Lifestyle & Culture

Amelia Anderson in London: Take a dip on the wild side and try wild swimming

If you’re a Londoner and struggling with the heat this summer, I’m sure you’re aware of a recent craze – wild swimming. But what is all the fuss about? 

Current fitness trends are all well and good for those who like the gym, but for those who don’t, or those who are simply looking for a little adventure this summer, wild swimming is the perfect respite. It became popular post-COVID as a form of exercise that can be socially distanced and has since seen a burst in popularity, encompassing all ages and abilities. 

At first, the term might bring to mind remote bodies of water and rough coastlines, but I promise you that for us city dwellers it is much closer than you think.

London, in all its urban glory, has plenty to offer.

A city that has grown over centuries with the Thames River as its locus, London’s waterways have been key to its gradual expansion, whilst also featuring many ponds, lakes and docks to tickle any wild (or urban) swimmer’s fancy.

It’s Scotland, so it’s gonna be cold …. (All photos by Amelia Anderson)

At first cold, then refreshing

Having jumped on the bandwagon myself, I can say that it lives up to the hype, as long as you don’t mind the cold and, albeit natural, lack of cleanliness. Whilst the initial dip may have you yearning for the warm, sterile environment of a pool, there is something incredibly refreshing and rewarding about swimming in a natural environment.

Having swum in the paralyzingly cold waters of Scotland, my recent trips to the Hampstead Heath ponds have been luxury by comparison – a balmy 23 degrees Centigrade! Regardless of temperature, it’s funny how quickly your body adjusts; the initial bitingly cold feeling gradually turns into a fresh, crisp sensation I haven’t experienced elsewhere.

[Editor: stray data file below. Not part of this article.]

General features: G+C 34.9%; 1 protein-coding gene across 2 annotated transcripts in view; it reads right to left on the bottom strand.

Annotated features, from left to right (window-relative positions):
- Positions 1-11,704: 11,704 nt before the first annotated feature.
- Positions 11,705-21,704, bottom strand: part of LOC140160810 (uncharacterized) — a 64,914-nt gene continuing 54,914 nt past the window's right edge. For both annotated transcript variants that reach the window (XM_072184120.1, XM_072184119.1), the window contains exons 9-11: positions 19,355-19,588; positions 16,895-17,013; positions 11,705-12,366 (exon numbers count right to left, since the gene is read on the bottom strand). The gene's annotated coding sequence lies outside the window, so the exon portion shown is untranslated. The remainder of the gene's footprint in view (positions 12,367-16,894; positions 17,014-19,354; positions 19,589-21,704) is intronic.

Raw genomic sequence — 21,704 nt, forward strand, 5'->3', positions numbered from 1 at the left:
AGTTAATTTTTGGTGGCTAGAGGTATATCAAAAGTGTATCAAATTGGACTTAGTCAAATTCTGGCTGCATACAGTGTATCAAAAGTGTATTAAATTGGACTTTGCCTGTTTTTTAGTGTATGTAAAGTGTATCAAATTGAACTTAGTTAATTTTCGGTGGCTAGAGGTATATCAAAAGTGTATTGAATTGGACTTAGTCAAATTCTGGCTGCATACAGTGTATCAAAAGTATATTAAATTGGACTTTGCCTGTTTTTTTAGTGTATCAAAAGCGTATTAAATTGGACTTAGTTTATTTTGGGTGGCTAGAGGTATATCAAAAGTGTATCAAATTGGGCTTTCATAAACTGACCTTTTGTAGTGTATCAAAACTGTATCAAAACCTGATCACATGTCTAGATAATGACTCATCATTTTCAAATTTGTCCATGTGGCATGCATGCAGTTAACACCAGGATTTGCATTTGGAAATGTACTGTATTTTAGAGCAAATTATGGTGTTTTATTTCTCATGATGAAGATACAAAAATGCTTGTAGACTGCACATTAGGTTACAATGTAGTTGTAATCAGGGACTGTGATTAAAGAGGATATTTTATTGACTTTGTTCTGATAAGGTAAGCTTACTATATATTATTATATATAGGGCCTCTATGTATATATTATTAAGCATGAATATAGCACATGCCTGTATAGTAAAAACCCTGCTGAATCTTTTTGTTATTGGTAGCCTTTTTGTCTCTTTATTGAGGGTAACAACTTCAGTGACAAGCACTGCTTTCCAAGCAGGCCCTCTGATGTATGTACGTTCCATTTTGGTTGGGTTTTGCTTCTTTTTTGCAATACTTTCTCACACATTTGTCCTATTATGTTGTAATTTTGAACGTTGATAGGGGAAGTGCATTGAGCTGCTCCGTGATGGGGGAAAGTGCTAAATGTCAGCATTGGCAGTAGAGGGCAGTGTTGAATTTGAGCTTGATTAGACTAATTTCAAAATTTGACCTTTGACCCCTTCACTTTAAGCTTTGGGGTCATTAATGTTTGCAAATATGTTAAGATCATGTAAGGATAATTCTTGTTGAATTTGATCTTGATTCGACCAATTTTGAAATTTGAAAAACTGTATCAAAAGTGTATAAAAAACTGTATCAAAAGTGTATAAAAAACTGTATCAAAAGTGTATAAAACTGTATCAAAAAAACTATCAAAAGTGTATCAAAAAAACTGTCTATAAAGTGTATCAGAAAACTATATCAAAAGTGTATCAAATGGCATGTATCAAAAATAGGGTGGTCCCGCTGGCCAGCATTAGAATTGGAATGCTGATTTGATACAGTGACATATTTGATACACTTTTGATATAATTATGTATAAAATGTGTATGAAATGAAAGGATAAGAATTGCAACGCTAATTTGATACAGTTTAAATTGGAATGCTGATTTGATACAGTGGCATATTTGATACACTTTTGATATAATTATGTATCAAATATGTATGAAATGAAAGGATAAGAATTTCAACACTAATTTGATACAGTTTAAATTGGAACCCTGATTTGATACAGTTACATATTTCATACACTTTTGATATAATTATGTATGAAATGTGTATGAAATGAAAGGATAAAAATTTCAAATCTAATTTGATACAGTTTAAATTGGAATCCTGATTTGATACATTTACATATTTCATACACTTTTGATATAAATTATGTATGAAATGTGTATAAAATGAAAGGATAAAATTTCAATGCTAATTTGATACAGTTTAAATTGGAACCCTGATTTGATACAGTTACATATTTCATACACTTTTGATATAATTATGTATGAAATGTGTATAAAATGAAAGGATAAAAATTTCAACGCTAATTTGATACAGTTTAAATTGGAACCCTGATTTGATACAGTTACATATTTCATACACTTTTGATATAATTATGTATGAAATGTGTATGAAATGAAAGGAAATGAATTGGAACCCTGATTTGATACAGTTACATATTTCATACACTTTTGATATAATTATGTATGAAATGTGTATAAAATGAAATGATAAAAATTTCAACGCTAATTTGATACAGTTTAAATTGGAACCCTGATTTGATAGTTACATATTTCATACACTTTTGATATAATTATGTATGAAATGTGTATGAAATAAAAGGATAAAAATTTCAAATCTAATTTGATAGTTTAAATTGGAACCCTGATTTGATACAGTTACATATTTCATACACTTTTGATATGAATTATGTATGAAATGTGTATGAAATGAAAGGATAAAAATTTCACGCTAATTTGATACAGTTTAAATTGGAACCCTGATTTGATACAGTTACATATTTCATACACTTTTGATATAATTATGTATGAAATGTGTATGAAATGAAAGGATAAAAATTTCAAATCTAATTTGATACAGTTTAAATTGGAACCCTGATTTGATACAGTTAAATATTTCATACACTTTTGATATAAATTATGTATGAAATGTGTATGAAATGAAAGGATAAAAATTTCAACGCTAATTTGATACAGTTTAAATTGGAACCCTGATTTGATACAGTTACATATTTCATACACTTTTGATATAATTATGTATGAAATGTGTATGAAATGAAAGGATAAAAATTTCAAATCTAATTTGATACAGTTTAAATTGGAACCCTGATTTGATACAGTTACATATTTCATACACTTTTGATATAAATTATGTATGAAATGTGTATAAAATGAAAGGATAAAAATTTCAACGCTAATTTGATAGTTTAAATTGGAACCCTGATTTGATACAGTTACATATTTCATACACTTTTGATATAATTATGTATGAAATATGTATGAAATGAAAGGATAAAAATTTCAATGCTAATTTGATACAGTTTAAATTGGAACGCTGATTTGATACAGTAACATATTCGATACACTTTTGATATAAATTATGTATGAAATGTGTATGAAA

Especially for Londoners who are well in need of a break from the hustle and bustle of city life, wild swimming provides a sense of calm and a return to nature that seems so indulgent. It’s a form of exercise that is so wildly different to what we’re used to, it feels like a little adventure. There’s also something quite romantic about it, think “Line of Beauty,” “The Go-Between” or “Call Me By Your Name.”

Romantic manifestations aside, wild swimming does have serious health benefits; it is great exercise for the whole body and has no impact, so it’s ideal for those who are rehabilitating or prone to injury. Furthermore, cold water swimming has been said to boost your immune system, improve your circulation, burn calories, reduce stress and even increase your libido – what’s not to love!

An unexpected and addictive rush

Wild swimming is also an urban thing

What I think is key to its popularity is its low cost (it’s usually free or low in price), which makes it an accessible sport that is inclusive for all. Welcoming communities, such as the Serpentine Swimming Club in Hyde Park or the Blue Tits in Teddington, have formed around a shared enthusiasm for the sport, and, as it requires little equipment or preparation, it’s an easy sport to dive – or tentatively dip – into.

Indeed, it is that unexpected and addictive crisp rush of pleasure that is probably more enjoyable than the knowledge of any health benefits. There is a sense of contentment and satisfaction that swimming in an indoor pool just doesn’t provide. After a quick dip I feel rejuvenated and ready to tackle my next jam-packed week. 

As temperatures in London reach record-breaking heights, wild swimming is the perfect antidote to a scorching climate. However, the real aficionados are those who continue swimming well into the depths of winter, those who take part in the Christmas day swim in the Serpentine or who are still seen in the Hampstead Heath ponds in January.

I’m not sure if I’ll still have the guts then – so I may, or may not, see you there!

Read more about what to do and see in London here in Dispatches’ archives.

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Amelia Anderson is London born and raised and has never stopped exploring the city. Having moved to Oxford for her bachelor’s degree in History of Art, she has now moved back to study Gender Studies at University College London.

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